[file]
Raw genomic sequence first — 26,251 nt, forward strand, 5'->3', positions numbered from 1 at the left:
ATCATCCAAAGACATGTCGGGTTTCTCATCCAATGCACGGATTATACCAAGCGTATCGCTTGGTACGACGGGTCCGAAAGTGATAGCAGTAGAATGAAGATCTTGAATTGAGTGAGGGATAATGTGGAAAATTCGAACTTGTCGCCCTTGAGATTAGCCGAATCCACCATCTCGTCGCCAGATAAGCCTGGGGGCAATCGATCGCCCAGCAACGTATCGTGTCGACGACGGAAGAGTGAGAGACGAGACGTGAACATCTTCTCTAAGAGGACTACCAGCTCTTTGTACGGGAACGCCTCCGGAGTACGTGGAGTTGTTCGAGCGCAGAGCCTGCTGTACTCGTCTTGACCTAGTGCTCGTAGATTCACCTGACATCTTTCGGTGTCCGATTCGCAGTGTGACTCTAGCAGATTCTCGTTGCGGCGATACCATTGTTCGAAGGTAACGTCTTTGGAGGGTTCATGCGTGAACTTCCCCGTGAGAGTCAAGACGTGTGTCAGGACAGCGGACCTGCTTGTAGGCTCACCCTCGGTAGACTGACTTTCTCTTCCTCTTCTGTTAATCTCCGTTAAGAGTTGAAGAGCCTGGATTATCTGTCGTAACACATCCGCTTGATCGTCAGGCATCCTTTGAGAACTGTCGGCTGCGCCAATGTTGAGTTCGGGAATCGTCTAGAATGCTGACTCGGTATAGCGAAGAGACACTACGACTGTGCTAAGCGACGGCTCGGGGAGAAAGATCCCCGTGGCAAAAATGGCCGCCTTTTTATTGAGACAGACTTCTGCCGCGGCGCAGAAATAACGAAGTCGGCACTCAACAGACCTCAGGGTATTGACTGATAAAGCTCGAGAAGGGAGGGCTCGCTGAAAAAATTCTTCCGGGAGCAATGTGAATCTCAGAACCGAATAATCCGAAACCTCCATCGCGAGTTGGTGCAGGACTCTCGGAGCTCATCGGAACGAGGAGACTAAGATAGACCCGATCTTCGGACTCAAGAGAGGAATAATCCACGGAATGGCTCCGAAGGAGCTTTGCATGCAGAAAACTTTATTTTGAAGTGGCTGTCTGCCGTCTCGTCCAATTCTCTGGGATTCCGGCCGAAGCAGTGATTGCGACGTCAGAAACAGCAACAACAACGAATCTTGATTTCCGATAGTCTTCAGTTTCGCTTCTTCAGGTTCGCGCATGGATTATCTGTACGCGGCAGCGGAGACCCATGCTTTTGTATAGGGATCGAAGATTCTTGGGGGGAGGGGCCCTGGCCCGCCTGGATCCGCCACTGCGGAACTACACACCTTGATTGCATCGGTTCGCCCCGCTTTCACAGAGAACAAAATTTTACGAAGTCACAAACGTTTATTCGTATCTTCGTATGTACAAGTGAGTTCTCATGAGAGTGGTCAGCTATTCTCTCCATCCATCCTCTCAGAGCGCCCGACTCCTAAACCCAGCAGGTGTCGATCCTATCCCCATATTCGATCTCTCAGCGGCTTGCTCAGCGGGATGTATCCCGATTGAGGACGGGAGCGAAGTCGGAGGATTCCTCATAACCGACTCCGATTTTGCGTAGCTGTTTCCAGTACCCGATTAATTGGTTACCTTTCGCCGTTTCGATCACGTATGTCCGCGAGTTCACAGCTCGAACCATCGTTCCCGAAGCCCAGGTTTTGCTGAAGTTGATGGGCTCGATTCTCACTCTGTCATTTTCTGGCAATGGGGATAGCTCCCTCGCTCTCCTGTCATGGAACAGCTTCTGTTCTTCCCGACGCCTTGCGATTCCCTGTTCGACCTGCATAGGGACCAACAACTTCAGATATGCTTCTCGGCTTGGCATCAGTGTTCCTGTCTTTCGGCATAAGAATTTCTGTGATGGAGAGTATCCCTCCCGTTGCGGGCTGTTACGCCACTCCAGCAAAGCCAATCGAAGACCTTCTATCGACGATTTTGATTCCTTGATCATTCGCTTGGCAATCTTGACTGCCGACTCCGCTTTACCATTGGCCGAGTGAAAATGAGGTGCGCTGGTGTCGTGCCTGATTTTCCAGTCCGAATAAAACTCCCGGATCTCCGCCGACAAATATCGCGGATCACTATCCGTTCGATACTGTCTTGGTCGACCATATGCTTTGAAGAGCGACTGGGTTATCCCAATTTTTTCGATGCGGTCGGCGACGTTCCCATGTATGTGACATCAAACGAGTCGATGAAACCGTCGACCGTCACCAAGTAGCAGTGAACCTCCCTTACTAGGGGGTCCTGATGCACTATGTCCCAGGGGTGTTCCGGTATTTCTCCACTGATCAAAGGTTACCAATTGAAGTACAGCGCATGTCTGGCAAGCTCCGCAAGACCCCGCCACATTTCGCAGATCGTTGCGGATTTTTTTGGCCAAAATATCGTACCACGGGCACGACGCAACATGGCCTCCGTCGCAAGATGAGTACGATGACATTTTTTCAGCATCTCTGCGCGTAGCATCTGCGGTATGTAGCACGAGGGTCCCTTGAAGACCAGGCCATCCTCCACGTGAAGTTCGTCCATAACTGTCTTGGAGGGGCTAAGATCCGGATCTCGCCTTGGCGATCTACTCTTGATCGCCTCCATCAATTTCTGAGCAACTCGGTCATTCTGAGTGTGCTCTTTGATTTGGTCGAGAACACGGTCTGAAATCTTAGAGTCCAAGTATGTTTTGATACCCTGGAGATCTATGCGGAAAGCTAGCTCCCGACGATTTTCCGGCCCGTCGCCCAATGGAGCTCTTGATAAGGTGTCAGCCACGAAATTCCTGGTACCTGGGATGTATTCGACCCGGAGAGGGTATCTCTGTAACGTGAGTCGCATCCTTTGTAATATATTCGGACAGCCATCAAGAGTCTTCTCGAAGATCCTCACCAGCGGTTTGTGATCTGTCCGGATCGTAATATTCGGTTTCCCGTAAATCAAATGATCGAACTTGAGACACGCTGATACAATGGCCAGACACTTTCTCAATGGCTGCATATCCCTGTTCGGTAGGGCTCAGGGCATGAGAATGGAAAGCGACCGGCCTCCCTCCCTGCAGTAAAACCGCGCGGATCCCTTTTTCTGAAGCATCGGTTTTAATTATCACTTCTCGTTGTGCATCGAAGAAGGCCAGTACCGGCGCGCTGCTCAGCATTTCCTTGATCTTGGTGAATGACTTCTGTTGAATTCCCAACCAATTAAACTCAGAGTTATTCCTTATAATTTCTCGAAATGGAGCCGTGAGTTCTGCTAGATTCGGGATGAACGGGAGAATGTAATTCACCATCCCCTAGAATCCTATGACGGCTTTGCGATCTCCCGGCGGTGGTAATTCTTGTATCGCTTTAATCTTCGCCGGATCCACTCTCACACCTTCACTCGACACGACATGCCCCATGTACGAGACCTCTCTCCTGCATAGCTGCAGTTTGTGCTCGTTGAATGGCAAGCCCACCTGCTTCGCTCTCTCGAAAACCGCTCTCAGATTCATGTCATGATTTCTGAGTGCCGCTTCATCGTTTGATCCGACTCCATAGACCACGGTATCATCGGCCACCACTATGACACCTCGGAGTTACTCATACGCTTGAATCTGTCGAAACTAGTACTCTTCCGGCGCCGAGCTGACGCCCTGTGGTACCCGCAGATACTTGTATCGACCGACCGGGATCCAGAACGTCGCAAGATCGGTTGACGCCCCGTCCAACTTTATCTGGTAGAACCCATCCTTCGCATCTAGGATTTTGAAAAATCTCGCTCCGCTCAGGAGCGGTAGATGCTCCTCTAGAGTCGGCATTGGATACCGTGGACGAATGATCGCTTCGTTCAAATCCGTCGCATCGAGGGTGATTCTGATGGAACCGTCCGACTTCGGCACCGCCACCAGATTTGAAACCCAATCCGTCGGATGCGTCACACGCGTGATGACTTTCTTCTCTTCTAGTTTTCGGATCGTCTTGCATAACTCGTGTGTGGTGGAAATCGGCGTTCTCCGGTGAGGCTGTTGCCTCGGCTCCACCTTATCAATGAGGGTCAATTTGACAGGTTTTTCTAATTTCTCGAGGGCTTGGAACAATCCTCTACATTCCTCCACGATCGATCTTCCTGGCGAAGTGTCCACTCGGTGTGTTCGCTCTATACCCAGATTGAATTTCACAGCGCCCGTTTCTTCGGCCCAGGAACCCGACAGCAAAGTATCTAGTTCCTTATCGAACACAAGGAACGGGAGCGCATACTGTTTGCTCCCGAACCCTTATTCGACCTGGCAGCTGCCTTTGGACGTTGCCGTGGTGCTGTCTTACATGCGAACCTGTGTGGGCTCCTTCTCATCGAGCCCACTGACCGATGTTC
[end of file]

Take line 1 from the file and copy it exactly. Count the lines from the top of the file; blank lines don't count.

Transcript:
Raw genomic sequence first — 26,251 nt, forward strand, 5'->3', positions numbered from 1 at the left: